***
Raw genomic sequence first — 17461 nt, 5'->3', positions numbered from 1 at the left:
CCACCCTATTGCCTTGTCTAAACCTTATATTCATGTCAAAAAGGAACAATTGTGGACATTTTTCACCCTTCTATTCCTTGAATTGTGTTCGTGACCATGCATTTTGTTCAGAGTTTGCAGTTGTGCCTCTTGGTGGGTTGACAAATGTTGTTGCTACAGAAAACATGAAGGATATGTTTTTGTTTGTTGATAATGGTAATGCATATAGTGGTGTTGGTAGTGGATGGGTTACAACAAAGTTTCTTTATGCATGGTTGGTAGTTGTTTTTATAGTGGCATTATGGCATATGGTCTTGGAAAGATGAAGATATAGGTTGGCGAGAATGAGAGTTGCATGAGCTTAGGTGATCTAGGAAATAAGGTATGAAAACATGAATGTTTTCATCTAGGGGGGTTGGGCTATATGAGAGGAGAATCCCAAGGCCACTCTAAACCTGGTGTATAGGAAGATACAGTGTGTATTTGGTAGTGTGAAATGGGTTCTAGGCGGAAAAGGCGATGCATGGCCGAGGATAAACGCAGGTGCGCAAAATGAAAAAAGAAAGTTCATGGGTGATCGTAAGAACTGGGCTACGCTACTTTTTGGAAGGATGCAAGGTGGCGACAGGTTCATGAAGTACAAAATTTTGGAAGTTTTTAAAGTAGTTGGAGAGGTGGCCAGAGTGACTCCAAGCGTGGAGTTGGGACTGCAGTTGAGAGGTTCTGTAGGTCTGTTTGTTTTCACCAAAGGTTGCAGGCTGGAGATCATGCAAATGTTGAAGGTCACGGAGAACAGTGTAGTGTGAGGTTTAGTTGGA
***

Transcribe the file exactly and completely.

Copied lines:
Raw genomic sequence first — 17461 nt, 5'->3', positions numbered from 1 at the left:
CCACCCTATTGCCTTGTCTAAACCTTATATTCATGTCAAAAAGGAACAATTGTGGACATTTTTCACCCTTCTATTCCTTGAATTGTGTTCGTGACCATGCATTTTGTTCAGAGTTTGCAGTTGTGCCTCTTGGTGGGTTGACAAATGTTGTTGCTACAGAAAACATGAAGGATATGTTTTTGTTTGTTGATAATGGTAATGCATATAGTGGTGTTGGTAGTGGATGGGTTACAACAAAGTTTCTTTATGCATGGTTGGTAGTTGTTTTTATAGTGGCATTATGGCATATGGTCTTGGAAAGATGAAGATATAGGTTGGCGAGAATGAGAGTTGCATGAGCTTAGGTGATCTAGGAAATAAGGTATGAAAACATGAATGTTTTCATCTAGGGGGGTTGGGCTATATGAGAGGAGAATCCCAAGGCCACTCTAAACCTGGTGTATAGGAAGATACAGTGTGTATTTGGTAGTGTGAAATGGGTTCTAGGCGGAAAAGGCGATGCATGGCCGAGGATAAACGCAGGTGCGCAAAATGAAAAAAGAAAGTTCATGGGTGATCGTAAGAACTGGGCTACGCTACTTTTTGGAAGGATGCAAGGTGGCGACAGGTTCATGAAGTACAAAATTTTGGAAGTTTTTAAAGTAGTTGGAGAGGTGGCCAGAGTGACTCCAAGCGTGGAGTTGGGACTGCAGTTGAGAGGTTCTGTAGGTCTGTTTGTTTTCACCAAAGGTTGCAGGCTGGAGATCATGCAAATGTTGAAGGTCACGGAGAACAGTGTAGTGTGAGGTTTAGTTGGA